[Update: I forgot to thank Djemaa Maazouzi for sending that link to a seminar mailing-list... So, thank you Djemaa! Sorry for the delay...]
Thinking about Lila Abu-Lughod‘s powerful Eurozine “Lettre” The Muslim Woman. The Power of Images and the Danger of Pity.
In the common Western imagination, the image of the veiled Muslim woman stands for oppression in the Muslim world. This makes it hard to think about the Muslim world without thinking about women, sets up an “us” and “them” relationship with Muslim women, and ignores the variety of ways of life practiced by women in different parts of the Muslim world. Anthropologist Lila Abu-Lughod emphasizes that veiling should not be confused with a lack of agency or even traditionalism. Western feminists who take it upon themselves to speak on behalf of oppressed Muslim women assume that individual desire and social convention are inherently at odds: something not borne out by the experience of Islamic society.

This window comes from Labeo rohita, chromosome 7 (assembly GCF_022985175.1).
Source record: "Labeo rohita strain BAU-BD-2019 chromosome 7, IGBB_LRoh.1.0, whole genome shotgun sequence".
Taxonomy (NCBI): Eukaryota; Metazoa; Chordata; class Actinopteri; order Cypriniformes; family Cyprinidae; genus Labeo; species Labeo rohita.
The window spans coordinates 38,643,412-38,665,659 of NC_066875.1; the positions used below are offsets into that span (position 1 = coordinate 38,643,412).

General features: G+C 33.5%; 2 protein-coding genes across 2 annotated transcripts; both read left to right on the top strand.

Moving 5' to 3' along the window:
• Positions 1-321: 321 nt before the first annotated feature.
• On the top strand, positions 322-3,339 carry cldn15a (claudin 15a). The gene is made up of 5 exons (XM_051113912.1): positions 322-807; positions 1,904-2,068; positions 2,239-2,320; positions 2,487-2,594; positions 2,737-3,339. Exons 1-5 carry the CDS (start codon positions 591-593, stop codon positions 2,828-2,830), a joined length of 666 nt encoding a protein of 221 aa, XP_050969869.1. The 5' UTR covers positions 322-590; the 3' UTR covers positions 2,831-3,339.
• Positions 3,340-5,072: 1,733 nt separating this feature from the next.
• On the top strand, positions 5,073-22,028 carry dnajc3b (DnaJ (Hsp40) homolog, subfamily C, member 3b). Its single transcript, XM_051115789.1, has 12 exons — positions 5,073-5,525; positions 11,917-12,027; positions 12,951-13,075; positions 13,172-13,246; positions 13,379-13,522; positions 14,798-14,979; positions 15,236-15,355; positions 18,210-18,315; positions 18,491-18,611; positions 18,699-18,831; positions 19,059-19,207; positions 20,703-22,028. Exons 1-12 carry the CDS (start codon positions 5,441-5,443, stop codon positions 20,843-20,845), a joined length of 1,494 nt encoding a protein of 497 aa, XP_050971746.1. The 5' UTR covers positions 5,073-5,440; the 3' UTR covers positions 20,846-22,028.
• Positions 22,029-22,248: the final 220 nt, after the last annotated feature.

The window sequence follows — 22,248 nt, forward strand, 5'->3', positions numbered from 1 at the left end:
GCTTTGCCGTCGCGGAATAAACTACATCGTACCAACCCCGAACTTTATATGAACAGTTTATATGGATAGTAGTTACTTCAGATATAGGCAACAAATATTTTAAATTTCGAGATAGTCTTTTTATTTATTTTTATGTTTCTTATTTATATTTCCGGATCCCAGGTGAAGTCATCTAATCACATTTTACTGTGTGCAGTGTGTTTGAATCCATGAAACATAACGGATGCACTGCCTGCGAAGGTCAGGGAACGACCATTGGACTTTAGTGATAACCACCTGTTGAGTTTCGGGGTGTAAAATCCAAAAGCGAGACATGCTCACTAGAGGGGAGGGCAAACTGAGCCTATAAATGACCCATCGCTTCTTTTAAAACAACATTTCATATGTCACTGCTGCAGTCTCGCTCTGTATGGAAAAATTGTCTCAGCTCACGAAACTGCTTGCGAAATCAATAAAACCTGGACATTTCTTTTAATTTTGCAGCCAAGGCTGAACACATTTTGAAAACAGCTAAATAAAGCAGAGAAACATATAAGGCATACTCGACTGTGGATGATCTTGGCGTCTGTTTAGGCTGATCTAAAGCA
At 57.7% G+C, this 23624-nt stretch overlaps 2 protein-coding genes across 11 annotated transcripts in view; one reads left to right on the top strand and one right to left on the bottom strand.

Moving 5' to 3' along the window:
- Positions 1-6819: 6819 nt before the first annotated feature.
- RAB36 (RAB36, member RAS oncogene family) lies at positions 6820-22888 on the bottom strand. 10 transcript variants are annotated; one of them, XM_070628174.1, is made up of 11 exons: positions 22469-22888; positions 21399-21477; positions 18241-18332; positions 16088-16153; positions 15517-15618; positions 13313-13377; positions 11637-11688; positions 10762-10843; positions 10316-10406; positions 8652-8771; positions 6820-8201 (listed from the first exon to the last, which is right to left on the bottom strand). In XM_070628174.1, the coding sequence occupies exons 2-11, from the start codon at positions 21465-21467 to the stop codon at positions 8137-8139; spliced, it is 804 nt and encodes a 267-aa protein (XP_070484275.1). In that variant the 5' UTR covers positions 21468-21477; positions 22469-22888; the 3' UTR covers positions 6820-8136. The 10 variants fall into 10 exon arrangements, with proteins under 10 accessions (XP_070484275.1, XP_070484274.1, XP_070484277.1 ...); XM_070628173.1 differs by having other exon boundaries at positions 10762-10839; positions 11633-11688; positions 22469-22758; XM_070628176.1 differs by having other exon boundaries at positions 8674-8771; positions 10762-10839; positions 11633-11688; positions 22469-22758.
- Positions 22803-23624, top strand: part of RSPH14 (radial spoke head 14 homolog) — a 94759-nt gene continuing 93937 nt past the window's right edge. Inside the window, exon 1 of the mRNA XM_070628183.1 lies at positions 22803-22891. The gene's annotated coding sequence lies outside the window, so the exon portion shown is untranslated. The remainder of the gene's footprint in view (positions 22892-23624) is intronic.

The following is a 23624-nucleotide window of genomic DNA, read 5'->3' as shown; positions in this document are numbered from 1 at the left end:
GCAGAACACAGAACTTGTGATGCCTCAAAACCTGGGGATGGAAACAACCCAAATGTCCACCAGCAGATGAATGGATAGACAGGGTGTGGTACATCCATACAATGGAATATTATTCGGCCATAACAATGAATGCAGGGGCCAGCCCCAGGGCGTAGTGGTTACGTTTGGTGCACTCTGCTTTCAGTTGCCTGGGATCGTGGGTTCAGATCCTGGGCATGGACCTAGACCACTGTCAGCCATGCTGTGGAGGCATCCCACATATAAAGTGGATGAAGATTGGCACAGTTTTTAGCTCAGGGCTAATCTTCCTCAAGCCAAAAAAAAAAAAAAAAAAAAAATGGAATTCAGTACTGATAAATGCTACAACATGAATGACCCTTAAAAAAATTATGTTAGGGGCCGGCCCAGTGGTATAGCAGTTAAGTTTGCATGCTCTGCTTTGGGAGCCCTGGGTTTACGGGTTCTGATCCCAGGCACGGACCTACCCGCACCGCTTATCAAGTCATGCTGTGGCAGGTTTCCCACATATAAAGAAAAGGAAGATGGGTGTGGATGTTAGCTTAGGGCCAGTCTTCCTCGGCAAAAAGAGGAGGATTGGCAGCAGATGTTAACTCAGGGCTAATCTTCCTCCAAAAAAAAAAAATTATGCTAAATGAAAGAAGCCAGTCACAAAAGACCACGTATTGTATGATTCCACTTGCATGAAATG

Though it uses veiling as a starting point, Abu-Lughod’s insightful piece reaches to several important issues of religious tolerance, global policy, cultural awareness, secularism, liberalism, and thoughtful respect and consideration for human beings. This piece is in fact so powerful and thoughtful that it seems irrelevant to add much to its content.
Let us wish that more people will grow their understanding of both Islam and “The West” through a careful reflection on those issues.
Tags: Islam, The West, burqa, hijab, veils, Lila Abu-Lughod, anthropology, academia, public intellectuals, Edward Said, Orientalism, Occidentalism, religious identity, liberalism, free-will, gender, feminism, current events, groupthink, ethnocentrism, newsworthy, media, NYT, journalism